Assessment of soil shear strength in gully systems: A case-study in the Wangjiagou (WJG) watershed on the Loess Plateau of China

Tongxin Zhu, Xiangzhou Xu, A. Xing Zhu, Xiaoping Wang

Research output: Contribution to journalArticle


Soil erodibility is one of the major parameters for soil erosion prediction and conservation planning. Soil shear strength is an effective indicator of soil erodibility. Although shear strength has been extensively measured on agricultural lands, very limited measurements have been made within gullies. In this study, shear strength was measured at various geomorphic positions of gullies, in different types of deposits and gullies, as well as in inter-gully areas in the Wangjiagou watershed on the Loess Plateau. In total, over 5,000 measurements were taken in the field prior to the rainy seasons in 2006 and 2008. The results demonstrated: (a) there is a drastic difference in soil shear strength among different types of geomorphic features and deposits in the gullies, with the highest on gully sidewalls and the lowest in new dry flow materials (a mean value of 110.7 vs. 1.3 kPa); (b) Among different types of gullies, the mean shear strength of headwater gully and hillside gully shows no statistically significant difference (14.8 vs. 14.3 kPa), but is much smaller than that of valleyside gully (26.4 kPa); (c) Soil shear strength has much greater variation in the gully area than in the inter-gully area, with a standard deviation of 28.3 versus 12.3 kPa. Different erosion/deposition processes play a major role in the spatial heterogeneity of soil shear strength in the gully area, whereas land use and tillage practices are the controlling factors in the inter-gully area; (d) All types of mass failures reduce soil shear strength dramatically, and therefore increase subsequent water erosion.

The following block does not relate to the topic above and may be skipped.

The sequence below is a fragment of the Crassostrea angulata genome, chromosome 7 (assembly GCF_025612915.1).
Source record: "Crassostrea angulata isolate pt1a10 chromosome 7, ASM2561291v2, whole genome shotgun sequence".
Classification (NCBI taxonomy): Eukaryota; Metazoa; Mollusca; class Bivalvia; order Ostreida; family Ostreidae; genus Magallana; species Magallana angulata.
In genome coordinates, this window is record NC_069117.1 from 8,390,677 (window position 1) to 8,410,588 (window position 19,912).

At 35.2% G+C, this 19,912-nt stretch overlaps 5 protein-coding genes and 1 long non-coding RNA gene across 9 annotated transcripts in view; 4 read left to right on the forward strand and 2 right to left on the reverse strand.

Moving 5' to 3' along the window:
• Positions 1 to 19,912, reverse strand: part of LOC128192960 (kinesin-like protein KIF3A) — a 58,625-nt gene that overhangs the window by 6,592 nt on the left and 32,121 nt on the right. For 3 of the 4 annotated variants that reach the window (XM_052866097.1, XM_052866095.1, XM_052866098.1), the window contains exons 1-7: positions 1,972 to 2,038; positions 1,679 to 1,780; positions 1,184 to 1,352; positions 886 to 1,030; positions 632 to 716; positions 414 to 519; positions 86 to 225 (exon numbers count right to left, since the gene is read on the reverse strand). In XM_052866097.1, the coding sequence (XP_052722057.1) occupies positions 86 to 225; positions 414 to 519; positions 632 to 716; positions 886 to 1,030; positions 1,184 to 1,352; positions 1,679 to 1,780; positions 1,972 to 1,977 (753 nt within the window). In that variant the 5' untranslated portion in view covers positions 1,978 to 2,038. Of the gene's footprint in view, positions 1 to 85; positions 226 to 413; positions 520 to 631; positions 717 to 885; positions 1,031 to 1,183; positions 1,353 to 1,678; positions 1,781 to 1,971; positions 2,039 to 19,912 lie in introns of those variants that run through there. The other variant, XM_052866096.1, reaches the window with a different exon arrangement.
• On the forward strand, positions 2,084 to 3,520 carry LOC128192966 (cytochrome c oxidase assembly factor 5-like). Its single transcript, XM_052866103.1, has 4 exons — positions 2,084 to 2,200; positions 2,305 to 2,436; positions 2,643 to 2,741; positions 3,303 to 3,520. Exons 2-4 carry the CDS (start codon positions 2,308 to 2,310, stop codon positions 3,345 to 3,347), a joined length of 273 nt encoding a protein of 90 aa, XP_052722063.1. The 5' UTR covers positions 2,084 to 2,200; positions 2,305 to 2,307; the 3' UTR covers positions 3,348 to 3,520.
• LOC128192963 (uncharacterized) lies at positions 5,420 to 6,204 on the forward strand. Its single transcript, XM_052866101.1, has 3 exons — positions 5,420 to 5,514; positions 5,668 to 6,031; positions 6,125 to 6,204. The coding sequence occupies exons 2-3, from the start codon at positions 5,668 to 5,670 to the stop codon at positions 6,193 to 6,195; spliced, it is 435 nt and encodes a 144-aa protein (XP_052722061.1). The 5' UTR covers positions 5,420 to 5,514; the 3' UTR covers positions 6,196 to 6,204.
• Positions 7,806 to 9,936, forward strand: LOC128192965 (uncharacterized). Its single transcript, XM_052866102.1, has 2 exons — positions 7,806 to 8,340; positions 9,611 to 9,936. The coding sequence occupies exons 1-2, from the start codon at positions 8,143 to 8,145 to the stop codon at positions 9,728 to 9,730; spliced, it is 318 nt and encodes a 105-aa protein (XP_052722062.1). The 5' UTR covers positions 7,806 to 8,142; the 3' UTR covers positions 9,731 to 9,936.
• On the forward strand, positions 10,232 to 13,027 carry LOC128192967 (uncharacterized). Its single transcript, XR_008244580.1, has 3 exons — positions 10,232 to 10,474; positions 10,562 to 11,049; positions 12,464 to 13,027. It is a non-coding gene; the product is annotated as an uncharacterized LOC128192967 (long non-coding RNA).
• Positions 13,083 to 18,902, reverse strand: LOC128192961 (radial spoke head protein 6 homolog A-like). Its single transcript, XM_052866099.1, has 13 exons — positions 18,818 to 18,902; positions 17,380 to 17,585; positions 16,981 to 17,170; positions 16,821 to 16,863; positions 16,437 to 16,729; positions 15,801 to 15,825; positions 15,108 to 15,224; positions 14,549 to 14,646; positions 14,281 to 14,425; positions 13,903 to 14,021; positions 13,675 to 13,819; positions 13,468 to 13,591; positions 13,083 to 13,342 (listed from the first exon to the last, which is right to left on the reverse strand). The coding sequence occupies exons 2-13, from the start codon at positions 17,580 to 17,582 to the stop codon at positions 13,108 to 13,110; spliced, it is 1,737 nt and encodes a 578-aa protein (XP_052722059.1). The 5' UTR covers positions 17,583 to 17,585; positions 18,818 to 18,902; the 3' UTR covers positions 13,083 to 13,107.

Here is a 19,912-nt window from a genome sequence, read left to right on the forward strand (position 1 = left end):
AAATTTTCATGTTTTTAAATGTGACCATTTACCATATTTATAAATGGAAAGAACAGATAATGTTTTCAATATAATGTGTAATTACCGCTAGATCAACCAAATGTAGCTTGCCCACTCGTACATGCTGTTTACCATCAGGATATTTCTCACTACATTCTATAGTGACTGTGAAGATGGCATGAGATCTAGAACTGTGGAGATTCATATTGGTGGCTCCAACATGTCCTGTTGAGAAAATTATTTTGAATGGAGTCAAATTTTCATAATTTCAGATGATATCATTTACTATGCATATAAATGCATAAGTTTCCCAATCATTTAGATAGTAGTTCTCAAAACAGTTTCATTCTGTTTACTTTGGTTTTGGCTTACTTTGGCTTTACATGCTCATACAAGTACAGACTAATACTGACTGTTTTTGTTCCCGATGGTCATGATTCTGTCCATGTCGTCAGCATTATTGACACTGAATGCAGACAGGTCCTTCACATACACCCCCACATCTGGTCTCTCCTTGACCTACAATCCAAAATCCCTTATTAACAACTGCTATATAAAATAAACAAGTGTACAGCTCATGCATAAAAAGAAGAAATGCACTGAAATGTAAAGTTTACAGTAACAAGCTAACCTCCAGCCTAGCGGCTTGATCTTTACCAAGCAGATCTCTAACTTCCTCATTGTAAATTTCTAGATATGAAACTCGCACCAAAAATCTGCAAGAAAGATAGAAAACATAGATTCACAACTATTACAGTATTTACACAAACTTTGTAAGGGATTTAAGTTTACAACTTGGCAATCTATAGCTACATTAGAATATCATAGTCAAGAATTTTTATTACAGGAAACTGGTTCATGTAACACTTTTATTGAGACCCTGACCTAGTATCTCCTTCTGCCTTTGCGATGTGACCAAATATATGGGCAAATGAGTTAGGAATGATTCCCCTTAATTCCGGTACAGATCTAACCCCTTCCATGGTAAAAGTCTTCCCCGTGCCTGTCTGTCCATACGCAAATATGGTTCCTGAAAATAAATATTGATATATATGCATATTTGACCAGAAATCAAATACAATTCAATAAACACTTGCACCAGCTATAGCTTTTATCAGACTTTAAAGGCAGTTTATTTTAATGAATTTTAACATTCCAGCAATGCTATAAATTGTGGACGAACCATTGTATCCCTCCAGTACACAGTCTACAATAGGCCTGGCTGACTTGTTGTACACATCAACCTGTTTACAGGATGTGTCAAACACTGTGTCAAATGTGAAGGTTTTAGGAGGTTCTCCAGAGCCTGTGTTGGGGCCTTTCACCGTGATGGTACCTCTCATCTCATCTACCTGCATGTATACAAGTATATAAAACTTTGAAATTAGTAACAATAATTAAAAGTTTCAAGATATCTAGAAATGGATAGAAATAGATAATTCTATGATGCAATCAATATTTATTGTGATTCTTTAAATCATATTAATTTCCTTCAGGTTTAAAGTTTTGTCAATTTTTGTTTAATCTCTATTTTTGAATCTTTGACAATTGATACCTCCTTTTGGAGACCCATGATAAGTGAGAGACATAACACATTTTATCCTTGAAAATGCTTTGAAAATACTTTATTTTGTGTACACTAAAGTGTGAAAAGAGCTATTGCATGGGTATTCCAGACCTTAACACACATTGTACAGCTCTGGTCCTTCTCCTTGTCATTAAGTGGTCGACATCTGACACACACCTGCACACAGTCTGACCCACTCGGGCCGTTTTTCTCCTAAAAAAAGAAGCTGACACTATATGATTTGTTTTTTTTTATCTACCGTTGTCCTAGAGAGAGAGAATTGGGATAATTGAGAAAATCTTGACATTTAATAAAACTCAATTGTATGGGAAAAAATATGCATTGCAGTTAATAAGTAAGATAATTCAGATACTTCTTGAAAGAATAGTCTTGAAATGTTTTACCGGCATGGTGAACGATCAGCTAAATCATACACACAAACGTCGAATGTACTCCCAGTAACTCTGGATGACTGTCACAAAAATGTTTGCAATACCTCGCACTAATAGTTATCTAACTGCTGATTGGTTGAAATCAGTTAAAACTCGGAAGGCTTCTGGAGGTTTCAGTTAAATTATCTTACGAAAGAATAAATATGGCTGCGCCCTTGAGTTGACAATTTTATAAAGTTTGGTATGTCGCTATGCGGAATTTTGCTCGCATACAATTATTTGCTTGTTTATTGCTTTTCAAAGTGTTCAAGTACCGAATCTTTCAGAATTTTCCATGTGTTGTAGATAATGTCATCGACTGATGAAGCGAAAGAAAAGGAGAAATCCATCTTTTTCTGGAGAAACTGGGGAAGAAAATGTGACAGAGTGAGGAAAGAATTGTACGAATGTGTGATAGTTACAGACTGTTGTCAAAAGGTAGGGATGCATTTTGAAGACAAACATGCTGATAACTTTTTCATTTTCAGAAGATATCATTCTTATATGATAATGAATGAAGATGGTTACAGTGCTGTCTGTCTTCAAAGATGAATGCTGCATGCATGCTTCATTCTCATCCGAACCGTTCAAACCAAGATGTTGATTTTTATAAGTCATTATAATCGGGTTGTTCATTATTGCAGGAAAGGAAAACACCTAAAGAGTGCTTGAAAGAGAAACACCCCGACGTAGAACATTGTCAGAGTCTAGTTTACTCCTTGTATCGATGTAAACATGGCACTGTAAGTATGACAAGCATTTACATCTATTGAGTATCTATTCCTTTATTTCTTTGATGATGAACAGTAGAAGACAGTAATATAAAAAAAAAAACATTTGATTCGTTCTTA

Original languageEnglish (US)
JournalLand Degradation and Development
StateAccepted/In press - Jan 1 2020


  • gully and inter-gully areas
  • in-situ measurements
  • mass failures
  • soil erodibility
  • tunnel erosion

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